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Want to make a fun card for Dad’s special day?
This unique card for Dad is sure to let him know how much you care. It could be used as a Father’s Day card or a Birthday card for Dad.
How To Make The Letters
Using the Plantin Schoolbook cartridge, I set the letter size to 2.5″ and used “shift lock” for all capital letters to spell “DAD”.
I wanted the letters to be connected so I could fold them, so I added a small oval in between each letter. Select the oval by choosing “shift lock” and the circle shape under the letter Z. The size of my oval is 3/4″ wide and 1/2″ tall.
Design Studio is great, because you can use the grid lines to make sure everything lines up. Each letter has a box around it, making it easy to see that the letters are evenly spaced apart. The ovals are tucked in between the letters, barely touching the letters.
By highlighting each letter and checking the “welding” box, the Cricut Expression will cut the set of 5 objects as one continuous piece.
Paper & Background
I chose the 12×12″ striped paper from DCWV Fall paper pack. The paper is very thin, so I cut an exact duplicate from white cardstock and glued it to the back. This allows the card to stand alone when folded.
Must read: How To Know Which Craft Glue To Use When
To fold the card, I started with the 2nd oval, between the “A-D”. I marked the half-way spot on the oval lightly with a pencil and started to fold it over on top of the D (like closing the cover of a book). Before I creased the fold mark, I eyed the A over the D to make sure they lined up. Once I was happy with the placement I creased the fold.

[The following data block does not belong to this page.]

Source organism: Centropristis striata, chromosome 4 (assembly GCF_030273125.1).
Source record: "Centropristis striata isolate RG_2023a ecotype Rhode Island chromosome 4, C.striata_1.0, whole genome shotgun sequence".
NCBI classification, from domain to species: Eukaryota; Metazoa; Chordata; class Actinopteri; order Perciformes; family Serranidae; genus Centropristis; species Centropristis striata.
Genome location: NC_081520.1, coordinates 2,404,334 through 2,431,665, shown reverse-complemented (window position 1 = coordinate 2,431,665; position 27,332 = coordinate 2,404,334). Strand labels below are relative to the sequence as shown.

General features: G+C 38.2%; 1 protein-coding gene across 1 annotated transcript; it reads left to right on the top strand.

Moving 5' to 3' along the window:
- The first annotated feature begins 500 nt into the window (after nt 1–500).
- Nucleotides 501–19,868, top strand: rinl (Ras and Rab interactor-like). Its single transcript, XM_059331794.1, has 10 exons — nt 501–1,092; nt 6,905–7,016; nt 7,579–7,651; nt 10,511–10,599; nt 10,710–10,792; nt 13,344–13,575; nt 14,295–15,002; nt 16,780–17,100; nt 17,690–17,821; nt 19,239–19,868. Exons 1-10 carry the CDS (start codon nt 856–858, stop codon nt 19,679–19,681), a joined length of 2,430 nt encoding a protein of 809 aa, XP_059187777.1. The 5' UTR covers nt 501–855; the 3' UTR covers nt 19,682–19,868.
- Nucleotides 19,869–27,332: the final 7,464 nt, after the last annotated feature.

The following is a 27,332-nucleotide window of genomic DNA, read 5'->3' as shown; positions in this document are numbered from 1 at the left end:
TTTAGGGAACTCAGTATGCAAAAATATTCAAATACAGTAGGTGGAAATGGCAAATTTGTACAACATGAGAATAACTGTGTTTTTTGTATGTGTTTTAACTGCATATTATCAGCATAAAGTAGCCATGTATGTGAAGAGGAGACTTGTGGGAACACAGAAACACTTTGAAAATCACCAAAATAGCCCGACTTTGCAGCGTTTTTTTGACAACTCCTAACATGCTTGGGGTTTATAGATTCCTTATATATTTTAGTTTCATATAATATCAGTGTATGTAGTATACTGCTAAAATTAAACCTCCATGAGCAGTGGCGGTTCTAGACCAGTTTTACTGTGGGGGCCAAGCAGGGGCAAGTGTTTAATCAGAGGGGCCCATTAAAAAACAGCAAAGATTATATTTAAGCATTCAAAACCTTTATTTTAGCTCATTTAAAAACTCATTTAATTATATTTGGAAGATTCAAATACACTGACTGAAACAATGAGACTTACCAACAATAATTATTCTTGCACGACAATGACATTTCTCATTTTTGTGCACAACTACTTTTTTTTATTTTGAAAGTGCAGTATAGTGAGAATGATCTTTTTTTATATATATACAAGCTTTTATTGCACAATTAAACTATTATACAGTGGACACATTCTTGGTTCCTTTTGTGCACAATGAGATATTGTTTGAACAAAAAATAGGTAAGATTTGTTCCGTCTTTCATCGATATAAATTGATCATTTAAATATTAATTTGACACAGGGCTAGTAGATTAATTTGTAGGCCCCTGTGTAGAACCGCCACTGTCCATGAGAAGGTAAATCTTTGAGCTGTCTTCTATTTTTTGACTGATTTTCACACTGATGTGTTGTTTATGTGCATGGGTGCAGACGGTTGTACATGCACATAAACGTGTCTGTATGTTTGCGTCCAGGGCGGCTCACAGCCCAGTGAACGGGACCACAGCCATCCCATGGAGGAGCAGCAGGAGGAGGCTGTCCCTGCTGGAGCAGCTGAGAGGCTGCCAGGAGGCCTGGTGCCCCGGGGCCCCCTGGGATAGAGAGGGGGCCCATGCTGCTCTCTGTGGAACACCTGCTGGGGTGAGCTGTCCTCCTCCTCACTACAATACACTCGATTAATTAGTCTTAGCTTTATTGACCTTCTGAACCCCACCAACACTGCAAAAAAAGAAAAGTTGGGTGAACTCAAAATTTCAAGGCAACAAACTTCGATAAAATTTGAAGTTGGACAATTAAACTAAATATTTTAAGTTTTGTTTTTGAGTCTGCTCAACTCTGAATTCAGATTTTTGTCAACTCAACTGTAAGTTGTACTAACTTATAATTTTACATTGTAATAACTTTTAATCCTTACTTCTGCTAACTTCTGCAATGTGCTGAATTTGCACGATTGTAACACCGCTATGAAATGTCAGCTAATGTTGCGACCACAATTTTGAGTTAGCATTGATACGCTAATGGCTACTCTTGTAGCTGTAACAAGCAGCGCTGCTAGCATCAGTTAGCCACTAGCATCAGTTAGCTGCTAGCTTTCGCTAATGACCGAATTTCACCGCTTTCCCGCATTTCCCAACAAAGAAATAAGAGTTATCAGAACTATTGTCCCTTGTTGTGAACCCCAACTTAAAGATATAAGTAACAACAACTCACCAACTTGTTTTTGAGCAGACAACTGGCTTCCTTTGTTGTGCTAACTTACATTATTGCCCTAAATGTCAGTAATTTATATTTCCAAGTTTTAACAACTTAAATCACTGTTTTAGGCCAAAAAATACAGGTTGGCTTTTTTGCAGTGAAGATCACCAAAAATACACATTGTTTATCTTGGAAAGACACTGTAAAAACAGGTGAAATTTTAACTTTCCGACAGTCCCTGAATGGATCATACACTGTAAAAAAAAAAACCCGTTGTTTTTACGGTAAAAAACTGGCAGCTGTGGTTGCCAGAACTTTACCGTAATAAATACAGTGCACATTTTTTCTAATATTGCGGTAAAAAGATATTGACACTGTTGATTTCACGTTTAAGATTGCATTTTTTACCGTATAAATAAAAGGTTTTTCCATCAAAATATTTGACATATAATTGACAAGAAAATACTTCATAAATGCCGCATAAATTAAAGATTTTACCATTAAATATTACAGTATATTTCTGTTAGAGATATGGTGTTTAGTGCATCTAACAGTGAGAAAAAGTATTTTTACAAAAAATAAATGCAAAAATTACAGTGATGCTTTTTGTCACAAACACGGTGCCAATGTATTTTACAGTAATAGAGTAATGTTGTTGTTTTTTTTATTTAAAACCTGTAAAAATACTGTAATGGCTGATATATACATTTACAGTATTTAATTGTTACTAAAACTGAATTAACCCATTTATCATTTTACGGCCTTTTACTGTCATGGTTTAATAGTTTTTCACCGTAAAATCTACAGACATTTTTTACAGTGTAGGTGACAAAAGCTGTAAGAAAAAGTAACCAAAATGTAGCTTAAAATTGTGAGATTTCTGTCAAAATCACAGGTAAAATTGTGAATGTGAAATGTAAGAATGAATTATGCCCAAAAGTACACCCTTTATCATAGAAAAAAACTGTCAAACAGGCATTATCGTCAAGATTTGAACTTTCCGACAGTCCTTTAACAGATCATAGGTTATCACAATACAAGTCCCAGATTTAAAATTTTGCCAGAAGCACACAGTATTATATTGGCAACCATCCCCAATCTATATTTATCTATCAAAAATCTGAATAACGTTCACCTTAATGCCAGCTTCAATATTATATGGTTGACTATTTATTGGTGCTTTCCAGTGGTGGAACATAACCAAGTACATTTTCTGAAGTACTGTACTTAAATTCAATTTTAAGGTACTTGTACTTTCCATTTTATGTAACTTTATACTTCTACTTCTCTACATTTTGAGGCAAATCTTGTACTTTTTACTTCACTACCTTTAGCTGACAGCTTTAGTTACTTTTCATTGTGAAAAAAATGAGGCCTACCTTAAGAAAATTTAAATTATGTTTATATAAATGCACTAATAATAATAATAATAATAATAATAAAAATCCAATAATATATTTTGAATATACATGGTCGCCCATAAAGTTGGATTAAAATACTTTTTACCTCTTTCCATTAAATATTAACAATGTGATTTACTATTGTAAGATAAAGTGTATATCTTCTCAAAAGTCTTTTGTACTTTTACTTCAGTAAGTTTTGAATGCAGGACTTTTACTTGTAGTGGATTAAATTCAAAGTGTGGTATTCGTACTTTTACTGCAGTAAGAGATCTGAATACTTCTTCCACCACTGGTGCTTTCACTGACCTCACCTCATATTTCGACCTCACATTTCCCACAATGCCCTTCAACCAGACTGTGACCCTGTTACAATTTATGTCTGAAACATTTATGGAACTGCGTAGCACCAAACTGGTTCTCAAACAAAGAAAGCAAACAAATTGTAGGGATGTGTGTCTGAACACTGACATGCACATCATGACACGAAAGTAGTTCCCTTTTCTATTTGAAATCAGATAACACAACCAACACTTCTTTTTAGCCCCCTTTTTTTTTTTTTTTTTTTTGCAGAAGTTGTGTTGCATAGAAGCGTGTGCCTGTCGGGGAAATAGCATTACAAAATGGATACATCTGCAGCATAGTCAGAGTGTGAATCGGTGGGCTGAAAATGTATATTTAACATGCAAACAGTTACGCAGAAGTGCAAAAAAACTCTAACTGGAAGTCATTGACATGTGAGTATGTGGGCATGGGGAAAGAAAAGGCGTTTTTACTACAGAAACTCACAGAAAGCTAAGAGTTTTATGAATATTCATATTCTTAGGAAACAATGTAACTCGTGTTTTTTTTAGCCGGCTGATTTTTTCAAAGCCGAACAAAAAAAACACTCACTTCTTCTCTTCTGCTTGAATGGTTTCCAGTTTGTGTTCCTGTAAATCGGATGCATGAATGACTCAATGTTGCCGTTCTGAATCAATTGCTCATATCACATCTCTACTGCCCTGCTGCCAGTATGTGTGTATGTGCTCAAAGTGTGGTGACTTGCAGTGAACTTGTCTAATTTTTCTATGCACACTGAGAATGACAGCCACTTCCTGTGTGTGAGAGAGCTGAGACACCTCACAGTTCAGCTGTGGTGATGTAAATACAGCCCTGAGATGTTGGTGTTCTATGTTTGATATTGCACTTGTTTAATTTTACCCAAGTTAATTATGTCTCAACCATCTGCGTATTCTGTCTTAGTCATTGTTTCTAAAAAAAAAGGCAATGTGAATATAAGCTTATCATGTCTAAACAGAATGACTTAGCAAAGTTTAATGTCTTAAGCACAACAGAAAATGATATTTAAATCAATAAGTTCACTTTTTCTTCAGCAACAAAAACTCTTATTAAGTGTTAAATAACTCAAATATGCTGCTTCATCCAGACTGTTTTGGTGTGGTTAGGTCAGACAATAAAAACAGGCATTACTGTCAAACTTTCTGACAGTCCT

Next is to fold the first “D” (now with the stripes facing down) back over the “A”. Again, before creasing the fold, I lined up the “D”s to perfectly cover one another. (These are easy to match up.) Then, I creased the fold on the oval. In this case, it was not exactly in the center — which is okay because lining up the letters is the primary goal.
The card now looks pretty unassuming when folded, but when opened — look out DAD!
I used a silver marker to write “HAPPY FATHER’S DAY” for this Father’s Day card. (You could also write “HAPPY BIRTHDAY” for a Birthday card.) Then, I wrote over that with a thin black Sharpie marker when I realized that you couldn’t really see the silver.
Finally, I made a matching envelope with the rest of the striped paper. The folded card is 3-1/4″ x 2″, which is not large enough for an envelope to go through the mail, so I made the envelope a standard size of 5″ x 6″.
Making This Card Without A Cricut
If you are not using the Cricut tools, try this:
- Use a regular printer and a fun font.
- I would recommend choosing one that has clean edges and no swirly loop-de-loops that will be challenging to cut.
- Try it in ‘bold’ so the letters will be thicker. Some that look good are Calibri, Ariel Rounded, and Cooper Black.
- Choose the size you want and print it out.
- Lay the letters out on a straight line, and space them about 1/4″ apart. You can use a circle, oval, square or any shape you like to connect the letters.
- Tape them together, turn them over and trace them onto the back of your chosen paper. If you use a cardstock, you will only need one layer of paper.
- Cut out your creation and fold as described above.
- If you try a simple font and it is easy for you to place and cut, then try a crazier font and see what you think. (Check out Ravie or Harrington!) The card may be a bit more challenging to cut or fold, but give it a try and see what you think. Use fun paper that reminds you of your dad or that highlights things he likes. You can buy single 12″ x 12″ sheets of paper at most craft stores.
I hope you have fun making this card and sharing this special day with Dad!
Other Fun Dad Cards For Birthdays & Father’s Day
I don't buy greeting cards or holiday cards anymore — I make my own! I also do some rubber stamping and scrapbooking. But mostly I enjoy creating handmade, one-of-a-kind cards. I’ve been an avid crafter for most of my adult life. My crafting addiction started with cross-stitching, then moved on to wearable art, projects with painted wood, fabric crafts, and then paper crafts — which has transformed primarily into card making. I also make the occasional wreath, snowglobe, and other holiday crafts.